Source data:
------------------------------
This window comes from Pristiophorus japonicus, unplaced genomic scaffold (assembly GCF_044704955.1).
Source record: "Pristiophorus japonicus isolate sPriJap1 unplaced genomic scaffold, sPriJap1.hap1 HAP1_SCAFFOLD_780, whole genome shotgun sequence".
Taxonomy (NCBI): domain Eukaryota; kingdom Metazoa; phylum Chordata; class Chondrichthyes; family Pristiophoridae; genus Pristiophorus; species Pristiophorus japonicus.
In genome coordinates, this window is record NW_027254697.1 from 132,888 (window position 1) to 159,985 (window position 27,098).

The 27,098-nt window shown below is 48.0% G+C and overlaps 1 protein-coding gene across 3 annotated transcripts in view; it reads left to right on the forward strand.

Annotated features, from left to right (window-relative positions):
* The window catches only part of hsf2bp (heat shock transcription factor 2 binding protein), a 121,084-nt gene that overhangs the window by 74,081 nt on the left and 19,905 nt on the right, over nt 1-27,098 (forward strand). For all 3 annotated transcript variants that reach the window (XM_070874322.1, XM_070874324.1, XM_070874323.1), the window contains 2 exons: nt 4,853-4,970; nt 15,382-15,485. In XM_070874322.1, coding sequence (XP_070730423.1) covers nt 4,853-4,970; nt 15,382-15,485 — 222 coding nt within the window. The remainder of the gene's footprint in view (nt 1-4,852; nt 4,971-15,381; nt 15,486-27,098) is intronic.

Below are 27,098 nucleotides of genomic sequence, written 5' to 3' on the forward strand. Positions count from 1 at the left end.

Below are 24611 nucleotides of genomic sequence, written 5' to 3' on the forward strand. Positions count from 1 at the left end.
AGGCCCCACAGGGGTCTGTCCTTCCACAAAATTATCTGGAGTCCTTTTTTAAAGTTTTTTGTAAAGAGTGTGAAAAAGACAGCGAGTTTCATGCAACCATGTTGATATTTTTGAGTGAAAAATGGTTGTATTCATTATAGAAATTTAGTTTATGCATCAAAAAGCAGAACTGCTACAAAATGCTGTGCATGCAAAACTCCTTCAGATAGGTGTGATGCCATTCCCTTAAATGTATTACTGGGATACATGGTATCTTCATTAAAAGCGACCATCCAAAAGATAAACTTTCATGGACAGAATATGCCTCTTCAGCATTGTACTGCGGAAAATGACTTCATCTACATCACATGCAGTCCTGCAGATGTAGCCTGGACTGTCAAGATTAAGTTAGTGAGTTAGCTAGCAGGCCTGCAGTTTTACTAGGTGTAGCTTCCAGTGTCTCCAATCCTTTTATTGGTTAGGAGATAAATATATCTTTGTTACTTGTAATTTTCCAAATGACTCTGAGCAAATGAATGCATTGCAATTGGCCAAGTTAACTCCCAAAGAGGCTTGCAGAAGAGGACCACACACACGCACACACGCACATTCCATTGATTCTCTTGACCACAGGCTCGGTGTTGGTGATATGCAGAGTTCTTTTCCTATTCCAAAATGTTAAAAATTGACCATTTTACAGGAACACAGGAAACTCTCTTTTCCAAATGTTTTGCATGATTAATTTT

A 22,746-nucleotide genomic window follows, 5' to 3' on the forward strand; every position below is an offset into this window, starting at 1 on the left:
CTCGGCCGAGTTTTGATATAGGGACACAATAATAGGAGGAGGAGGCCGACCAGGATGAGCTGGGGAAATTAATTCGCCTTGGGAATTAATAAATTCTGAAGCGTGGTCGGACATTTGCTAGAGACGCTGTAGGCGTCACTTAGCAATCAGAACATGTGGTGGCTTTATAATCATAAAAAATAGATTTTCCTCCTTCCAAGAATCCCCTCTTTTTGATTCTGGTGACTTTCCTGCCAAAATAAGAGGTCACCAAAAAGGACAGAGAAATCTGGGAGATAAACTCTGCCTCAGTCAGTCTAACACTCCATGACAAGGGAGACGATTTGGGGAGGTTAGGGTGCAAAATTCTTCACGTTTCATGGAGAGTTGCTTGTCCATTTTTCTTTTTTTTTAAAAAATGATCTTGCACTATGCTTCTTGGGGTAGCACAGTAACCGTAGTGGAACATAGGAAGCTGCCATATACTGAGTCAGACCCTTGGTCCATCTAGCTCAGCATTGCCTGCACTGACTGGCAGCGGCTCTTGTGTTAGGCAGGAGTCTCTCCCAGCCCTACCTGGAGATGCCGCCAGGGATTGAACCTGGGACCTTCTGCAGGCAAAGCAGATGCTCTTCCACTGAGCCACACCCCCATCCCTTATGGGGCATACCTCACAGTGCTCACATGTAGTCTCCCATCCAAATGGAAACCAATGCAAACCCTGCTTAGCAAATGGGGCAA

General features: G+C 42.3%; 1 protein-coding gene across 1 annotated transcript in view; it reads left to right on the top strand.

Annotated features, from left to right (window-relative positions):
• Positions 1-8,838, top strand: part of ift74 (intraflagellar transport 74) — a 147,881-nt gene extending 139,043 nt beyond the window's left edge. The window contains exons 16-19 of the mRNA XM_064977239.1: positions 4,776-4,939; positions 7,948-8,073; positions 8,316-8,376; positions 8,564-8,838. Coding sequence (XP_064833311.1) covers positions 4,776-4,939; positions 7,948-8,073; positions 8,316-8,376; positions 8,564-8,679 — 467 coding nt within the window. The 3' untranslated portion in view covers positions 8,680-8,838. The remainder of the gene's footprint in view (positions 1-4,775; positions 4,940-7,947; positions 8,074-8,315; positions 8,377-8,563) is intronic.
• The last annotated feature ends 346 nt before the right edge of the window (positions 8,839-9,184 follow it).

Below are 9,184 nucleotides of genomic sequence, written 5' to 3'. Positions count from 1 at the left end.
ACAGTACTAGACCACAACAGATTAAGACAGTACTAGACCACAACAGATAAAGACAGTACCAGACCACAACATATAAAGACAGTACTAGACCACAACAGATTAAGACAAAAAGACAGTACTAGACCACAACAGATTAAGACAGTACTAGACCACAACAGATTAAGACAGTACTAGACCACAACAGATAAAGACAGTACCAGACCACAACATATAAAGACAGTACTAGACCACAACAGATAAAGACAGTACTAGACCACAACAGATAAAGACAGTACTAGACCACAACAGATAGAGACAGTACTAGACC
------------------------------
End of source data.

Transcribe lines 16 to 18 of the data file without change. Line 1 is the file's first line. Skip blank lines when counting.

• The last annotated feature ends 346 nt before the right edge of the window (positions 8,839-9,184 follow it).

Below are 9,184 nucleotides of genomic sequence, written 5' to 3'. Positions count from 1 at the left end.
ACAGTACTAGACCACAACAGATTAAGACAGTACTAGACCACAACAGATAAAGACAGTACCAGACCACAACATATAAAGACAGTACTAGACCACAACAGATTAAGACAAAAAGACAGTACTAGACCACAACAGATTAAGACAGTACTAGACCACAACAGATTAAGACAGTACTAGACCACAACAGATAAAGACAGTACCAGACCACAACATATAAAGACAGTACTAGACCACAACAGATAAAGACAGTACTAGACCACAACAGATAAAGACAGTACTAGACCACAACAGATAGAGACAGTACTAGACC